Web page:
Some days if you are a journalist, you are forced to write a story you don’t want to write but know you must. This is one such story.
I had hoped other Alaska media, which are well aware, would have picked it up by now, but they appear reluctant to do so. It is easy to understand why.
Report a story containing anything negative being said about the Iditarod Sled Dog Race in any way and you risk being labeled an enemy of the state. If there are bad things being said about the state’s iconic sporting event, many Alaskans would simply prefer not to know.
Then, too, in normal circumstances, nobody really cares about what the People for Ethical Treatment of Animals (PETA) has to say because, well, it’s PETA.
But in this case, like it or not, PETA appears to have found something about which people do care – the treatment of Iditarod dogs. A PETA video shot surreptitiously in the dog lots of Iditarod champs John Baker from Kotzebue and Mitch Seavey from Sterling was starting to traffic in the tubes today in a way PETA’s pitches seldom do.
PETA’s video of Grammy Award-winning actor Joaquin Phoenix underwater in a pool making faces and blowing bubbles to demonstrate “just how much fish suffer for your food” had been on PETA’s Facebook page for a week, attracting 554 views, 109 comments and 154 shares.
That looks to be a PETA norm. The organization generally appeals to a small group of the faithful, and no one else cares. The Iditarod “exposé,” as PETA labeled its secretly taped Alaska video, however, appears to be breaking out into the social media mainstream.
Views on Twitter were starting to pile up at 1,000 per hour today and quickly passed 25,000. On Facebook, 134,000 people had watched the video, and the number of shared views pushed past 3,000 by midday.
Once people start sharing on Facebook and reTweeting on Twitter, all hell can break loose in the tubes.
Katherine Keith, Baker’s spouse and a named player in the 5-minute long video, was quick to get on the defensive. Media savvy after years in the limelight as a semi-professional athlete, Keith posted this on Facebook:
“I love it when PETA decides to crash people’s Facebook pages with false and misleading information. They don’t even have the courage to use their real Facebook identity. A handler from earlier this year decided to make a very misleading video and put it on you-tube as if represents reality. To be clear: Our dogs are happy, well loved, well fed, and we to go extreme lengths to care for them. The handler that created the video was fired after one month because he didn’t meet our standards for dog care yet he makes a video about us? Ironic. This is a can of worms that I don’t want to open. However, we have not been the first and won’t be the last musher under their scrutiny and will want to set the record straight.”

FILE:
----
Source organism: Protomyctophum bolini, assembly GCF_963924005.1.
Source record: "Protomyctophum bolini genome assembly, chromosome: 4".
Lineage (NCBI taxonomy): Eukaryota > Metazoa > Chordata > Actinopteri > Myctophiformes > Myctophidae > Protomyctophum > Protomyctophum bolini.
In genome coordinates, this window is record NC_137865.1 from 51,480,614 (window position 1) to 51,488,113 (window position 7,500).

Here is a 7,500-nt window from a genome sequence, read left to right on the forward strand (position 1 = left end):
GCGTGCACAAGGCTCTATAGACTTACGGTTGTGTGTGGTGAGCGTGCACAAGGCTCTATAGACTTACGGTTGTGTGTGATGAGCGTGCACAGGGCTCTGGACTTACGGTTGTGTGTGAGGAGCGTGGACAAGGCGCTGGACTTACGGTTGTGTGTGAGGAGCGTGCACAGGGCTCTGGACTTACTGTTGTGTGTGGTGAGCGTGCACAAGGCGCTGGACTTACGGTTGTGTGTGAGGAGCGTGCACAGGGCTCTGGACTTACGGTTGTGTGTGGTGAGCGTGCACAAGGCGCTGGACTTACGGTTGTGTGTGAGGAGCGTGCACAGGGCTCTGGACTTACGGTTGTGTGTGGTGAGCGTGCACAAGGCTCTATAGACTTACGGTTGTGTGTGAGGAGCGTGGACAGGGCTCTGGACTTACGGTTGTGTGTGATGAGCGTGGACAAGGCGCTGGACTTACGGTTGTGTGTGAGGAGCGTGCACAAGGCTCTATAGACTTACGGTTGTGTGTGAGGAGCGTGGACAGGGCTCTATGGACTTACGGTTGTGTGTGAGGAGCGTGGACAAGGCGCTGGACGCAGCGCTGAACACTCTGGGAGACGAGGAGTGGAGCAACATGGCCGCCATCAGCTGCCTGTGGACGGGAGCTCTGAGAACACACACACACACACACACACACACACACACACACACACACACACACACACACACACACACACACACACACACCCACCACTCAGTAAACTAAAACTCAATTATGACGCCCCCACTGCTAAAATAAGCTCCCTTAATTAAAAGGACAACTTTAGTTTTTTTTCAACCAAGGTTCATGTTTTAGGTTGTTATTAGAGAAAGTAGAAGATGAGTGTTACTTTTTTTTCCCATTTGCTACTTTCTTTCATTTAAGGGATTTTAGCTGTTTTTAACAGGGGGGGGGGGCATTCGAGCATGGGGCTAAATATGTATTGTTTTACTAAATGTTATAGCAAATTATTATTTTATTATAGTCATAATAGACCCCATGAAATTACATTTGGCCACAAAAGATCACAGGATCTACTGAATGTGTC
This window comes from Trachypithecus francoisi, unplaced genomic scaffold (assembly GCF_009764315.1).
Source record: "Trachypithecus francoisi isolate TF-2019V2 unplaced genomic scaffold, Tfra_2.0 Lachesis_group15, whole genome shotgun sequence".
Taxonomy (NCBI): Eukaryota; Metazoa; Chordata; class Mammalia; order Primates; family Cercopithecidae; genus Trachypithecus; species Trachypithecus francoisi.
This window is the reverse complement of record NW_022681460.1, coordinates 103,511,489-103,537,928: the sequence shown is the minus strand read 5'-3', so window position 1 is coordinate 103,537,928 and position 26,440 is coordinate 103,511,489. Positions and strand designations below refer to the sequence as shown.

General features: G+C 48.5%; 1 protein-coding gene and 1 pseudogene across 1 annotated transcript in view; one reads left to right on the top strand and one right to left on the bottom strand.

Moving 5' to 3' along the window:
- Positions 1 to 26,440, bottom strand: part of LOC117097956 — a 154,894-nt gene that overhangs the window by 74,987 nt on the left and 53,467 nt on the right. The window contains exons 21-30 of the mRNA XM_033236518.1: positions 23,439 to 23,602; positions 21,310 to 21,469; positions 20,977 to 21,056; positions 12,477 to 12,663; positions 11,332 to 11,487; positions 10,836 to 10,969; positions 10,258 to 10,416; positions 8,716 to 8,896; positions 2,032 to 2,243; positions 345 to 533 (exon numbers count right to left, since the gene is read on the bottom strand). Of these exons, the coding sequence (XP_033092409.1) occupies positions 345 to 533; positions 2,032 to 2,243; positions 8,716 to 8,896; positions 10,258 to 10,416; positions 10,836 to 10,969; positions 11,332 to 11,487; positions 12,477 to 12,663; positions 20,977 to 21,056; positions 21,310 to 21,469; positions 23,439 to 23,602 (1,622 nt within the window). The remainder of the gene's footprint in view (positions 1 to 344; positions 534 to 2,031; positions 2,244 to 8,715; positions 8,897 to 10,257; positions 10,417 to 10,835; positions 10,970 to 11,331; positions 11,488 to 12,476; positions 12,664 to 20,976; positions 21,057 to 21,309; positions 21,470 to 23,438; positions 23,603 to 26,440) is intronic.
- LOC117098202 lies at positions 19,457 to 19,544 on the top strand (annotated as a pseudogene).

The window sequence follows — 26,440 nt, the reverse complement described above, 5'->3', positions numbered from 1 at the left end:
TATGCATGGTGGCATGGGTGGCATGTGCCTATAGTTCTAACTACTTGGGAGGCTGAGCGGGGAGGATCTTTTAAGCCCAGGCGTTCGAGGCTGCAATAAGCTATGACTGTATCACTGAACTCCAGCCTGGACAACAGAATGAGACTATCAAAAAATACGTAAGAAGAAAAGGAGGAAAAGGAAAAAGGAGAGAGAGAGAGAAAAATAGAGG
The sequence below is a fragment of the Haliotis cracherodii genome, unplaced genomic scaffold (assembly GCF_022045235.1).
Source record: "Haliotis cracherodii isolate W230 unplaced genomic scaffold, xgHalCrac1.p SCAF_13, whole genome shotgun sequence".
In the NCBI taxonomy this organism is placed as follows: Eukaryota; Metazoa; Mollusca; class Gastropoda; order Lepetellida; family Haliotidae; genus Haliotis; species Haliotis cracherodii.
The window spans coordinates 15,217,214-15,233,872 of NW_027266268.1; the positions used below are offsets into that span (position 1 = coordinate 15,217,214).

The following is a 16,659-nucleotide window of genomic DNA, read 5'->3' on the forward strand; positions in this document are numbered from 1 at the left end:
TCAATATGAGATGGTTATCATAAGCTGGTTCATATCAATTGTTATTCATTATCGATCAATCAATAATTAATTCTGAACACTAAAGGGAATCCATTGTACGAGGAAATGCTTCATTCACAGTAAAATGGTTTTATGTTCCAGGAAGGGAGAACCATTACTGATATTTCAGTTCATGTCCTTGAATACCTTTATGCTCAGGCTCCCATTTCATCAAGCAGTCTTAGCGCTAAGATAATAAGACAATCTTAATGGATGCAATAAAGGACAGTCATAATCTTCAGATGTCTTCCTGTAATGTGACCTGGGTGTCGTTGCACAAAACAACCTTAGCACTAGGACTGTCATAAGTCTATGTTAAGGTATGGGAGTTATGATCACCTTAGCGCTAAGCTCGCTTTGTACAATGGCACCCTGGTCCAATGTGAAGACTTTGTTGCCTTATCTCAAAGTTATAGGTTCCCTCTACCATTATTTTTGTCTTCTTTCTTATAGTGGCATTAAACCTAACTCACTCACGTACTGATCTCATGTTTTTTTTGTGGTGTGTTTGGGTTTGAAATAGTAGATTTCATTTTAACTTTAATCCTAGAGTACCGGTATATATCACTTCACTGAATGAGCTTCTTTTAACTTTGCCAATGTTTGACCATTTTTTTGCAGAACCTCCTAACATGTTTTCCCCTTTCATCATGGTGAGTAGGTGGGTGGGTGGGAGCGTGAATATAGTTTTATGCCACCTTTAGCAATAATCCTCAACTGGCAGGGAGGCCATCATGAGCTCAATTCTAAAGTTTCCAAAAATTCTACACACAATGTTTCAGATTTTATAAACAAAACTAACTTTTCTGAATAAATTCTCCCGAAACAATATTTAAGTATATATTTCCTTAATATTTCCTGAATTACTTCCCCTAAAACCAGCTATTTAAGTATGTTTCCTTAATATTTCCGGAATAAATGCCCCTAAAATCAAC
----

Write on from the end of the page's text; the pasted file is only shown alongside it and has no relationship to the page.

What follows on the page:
Friends and neighbors jumped in with comments of support. More joined when an unusually foul-mouthed Norwegian, or some internet entity claiming to be a Norwegian woman, lashed out at Keith.
“This is ridiculous,” a neighbor wrote in response. “I’ll be honest and say, most dogs who become ‘unusable’ are dispatched but not Kat’s. Snickers is well taken care of. Accusations like this piss me off because there are legitimate shitty dog owners and most dog mushers aren’t them.”
How well all of this plays in the tubes in the face of the video and other PETA charges is anyone’s guess. America is today an urban society where the vast majority of dogs are pets, not working animals.
The Iditarod has appealed to people Outside by selling the idea the race is “all about the dogs.” If what is seen on social media is accurate, the race now has a fair number of fans whose main association with the Iditarod is that they are the owners of pampered pups.
How the PETA video and the even worse accusations leveled in a report on the PETA website will be viewed by them or by Iditarod sponsors only time will tell.
Iditarod has as yet said nothing, but a spokeswoman said the organization is aware of the latest assault.
The issue is one not just for Iditarod, but for Alaska as a whole.
Along with being a sporting icon, the Iditarod is the cornerstone of the state’s small winter tourism business which has grown from a reported 237,000 visitors at the start of the decade to 322,000 in the winter of 2017-18, according to a report prepared by the Alaska Department of Commerce, Community and Economic Development.